Sorry, I put it on mute. It was just really between how you thought about the magnitude of the dividend cut; and then secondarily, versus dividend cut versus dividend suspension?

Susan Givens -- Chief Executive Officer and President

Ah, the suspension, sorry about that. And then on the suspension side, I mean, we looked at it. We were aware of the fact that people out there have done that. I think from my standpoint and the Board's standpoint, we are still generating positive free cash flow, and we think that we have an obligation to our shareholders to pay a dividend if we can and to have that dividend be prudent. And so that was the rationale behind it.

And so, we looked at what we thought were a number of potential scenarios, knowing that we can't model perfectly right now. And we felt like that level kind of addressed the kind of two points I just talked about in terms of cash flow and preservation of capital. And we also recognize that we did have a strong first quarter and wanted to make sure that we were addressing kind of the dividend in light of that.


Our next question will come from Michael Gorman of BTIG. Please proceed with your question.

Michael Gorman -- BTIG, LLC -- Analyst

Yes. Thanks. Good morning. Susan, just wanted to go back to the comments on the capex side, and obviously, deferring capex here. I imagine there will be a catch-up on the other side. But maybe it's too early, but have you had any discussions with the operators about any maybe long-term capex investments that are going to need to be made to bring the properties into kind of this new world of whether it's changing the layouts or changing the common dining space? Is there any kind of incremental capital expenditures that would aid reopening these properties going forward beyond just the typical maintenance or even beyond the upgrades that you had previously contemplated before the pandemic hit?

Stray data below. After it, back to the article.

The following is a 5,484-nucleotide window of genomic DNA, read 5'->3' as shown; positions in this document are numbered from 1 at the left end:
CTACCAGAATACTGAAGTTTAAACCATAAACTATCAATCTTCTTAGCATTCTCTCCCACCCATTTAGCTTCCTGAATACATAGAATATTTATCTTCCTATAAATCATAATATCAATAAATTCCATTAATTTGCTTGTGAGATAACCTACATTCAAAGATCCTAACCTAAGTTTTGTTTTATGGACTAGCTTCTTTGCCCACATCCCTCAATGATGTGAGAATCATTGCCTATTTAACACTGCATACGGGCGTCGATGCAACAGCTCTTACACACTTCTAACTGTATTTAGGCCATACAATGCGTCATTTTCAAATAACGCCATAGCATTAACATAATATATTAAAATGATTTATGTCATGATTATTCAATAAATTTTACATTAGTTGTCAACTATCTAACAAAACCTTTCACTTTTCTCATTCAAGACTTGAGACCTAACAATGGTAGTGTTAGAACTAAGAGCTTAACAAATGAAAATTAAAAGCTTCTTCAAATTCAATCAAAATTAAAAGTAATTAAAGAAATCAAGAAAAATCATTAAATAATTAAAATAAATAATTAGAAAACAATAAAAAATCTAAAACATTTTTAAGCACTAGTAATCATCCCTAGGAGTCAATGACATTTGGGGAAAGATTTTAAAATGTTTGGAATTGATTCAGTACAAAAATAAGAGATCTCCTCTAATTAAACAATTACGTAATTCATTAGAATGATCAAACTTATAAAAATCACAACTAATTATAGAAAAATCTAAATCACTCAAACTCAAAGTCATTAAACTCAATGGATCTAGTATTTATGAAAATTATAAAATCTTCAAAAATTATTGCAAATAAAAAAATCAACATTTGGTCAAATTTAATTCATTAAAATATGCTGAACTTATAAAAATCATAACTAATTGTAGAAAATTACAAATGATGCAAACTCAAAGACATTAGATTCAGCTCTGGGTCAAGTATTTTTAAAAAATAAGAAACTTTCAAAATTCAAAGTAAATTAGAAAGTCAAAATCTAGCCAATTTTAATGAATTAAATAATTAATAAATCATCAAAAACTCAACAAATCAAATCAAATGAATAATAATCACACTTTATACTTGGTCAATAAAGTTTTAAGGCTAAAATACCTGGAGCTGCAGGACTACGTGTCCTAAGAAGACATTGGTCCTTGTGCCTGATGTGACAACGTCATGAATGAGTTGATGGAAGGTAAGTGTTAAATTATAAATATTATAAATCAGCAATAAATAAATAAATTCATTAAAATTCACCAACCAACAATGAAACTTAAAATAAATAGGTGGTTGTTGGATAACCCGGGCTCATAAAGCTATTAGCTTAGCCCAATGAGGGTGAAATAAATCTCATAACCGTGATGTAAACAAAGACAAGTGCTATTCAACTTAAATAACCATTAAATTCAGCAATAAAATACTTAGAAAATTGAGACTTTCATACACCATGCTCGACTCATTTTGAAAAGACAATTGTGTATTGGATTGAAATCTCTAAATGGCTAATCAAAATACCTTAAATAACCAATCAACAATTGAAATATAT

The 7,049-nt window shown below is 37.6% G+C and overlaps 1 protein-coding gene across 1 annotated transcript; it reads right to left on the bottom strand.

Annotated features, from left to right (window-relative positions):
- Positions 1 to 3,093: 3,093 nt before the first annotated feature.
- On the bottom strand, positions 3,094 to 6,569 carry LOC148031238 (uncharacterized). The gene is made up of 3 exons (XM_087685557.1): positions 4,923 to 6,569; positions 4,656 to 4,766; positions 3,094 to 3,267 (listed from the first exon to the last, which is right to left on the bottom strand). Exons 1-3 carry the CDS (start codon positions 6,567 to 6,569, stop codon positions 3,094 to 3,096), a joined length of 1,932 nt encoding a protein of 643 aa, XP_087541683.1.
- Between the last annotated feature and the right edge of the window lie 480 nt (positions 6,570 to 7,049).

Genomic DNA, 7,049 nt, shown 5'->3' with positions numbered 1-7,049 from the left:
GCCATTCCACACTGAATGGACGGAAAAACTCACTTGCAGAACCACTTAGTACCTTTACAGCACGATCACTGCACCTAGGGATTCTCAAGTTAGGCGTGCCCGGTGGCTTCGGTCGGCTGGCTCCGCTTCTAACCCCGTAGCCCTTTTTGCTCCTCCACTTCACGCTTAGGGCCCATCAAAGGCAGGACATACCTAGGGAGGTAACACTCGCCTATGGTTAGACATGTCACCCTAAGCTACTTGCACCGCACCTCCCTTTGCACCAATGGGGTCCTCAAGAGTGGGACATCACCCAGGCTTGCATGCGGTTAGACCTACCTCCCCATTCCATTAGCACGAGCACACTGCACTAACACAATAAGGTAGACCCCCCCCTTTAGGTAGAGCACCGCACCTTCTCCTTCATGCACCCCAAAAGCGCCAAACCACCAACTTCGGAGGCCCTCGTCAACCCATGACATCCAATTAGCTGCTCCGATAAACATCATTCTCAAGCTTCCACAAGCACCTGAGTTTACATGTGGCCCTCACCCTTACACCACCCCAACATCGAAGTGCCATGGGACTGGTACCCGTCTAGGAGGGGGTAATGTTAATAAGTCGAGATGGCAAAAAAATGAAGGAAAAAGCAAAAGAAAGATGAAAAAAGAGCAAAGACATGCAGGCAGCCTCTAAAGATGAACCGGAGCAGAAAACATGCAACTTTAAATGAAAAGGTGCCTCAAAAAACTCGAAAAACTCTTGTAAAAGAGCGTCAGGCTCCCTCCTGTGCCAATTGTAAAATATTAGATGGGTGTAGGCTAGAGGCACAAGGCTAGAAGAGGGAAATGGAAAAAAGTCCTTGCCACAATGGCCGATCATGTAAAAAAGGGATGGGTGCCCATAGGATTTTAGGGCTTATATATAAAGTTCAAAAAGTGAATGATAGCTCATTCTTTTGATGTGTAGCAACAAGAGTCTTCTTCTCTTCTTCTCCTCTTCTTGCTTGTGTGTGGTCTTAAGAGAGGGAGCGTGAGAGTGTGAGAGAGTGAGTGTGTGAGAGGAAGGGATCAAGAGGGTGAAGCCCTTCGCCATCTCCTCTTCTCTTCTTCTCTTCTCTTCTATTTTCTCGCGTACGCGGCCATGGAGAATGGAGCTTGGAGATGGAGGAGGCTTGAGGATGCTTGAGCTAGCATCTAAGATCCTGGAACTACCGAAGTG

Susan Givens -- Chief Executive Officer and President

Yes. Look, Mike, it's a great question. Look, I think that it's too soon to have complete kind of reconfiguration, capex conversations, given everything that's going on. I do think that as we talk to certain of our operators, including Holiday, which is far and away our largest, the complexity of the Holiday building, meaning the lack of complexity really, is an advantage as we start thinking about some things that we might want to look at over a longer period of time.

So, what I mean by that is Holiday is only independent living, so you don't have different levels of care. You don't have kind of different parts of the building that cater to independent living versus assisted living, so you don't need multiple dining facilities. So it's a pretty basic building. And we don't think that you need to do kind of a massive reconfiguration to make sure that the residents are safe and are actually adhering to kind of distancing and to kind of protection. So I don't think there's any kind of massive reconfiguring that needs to be done.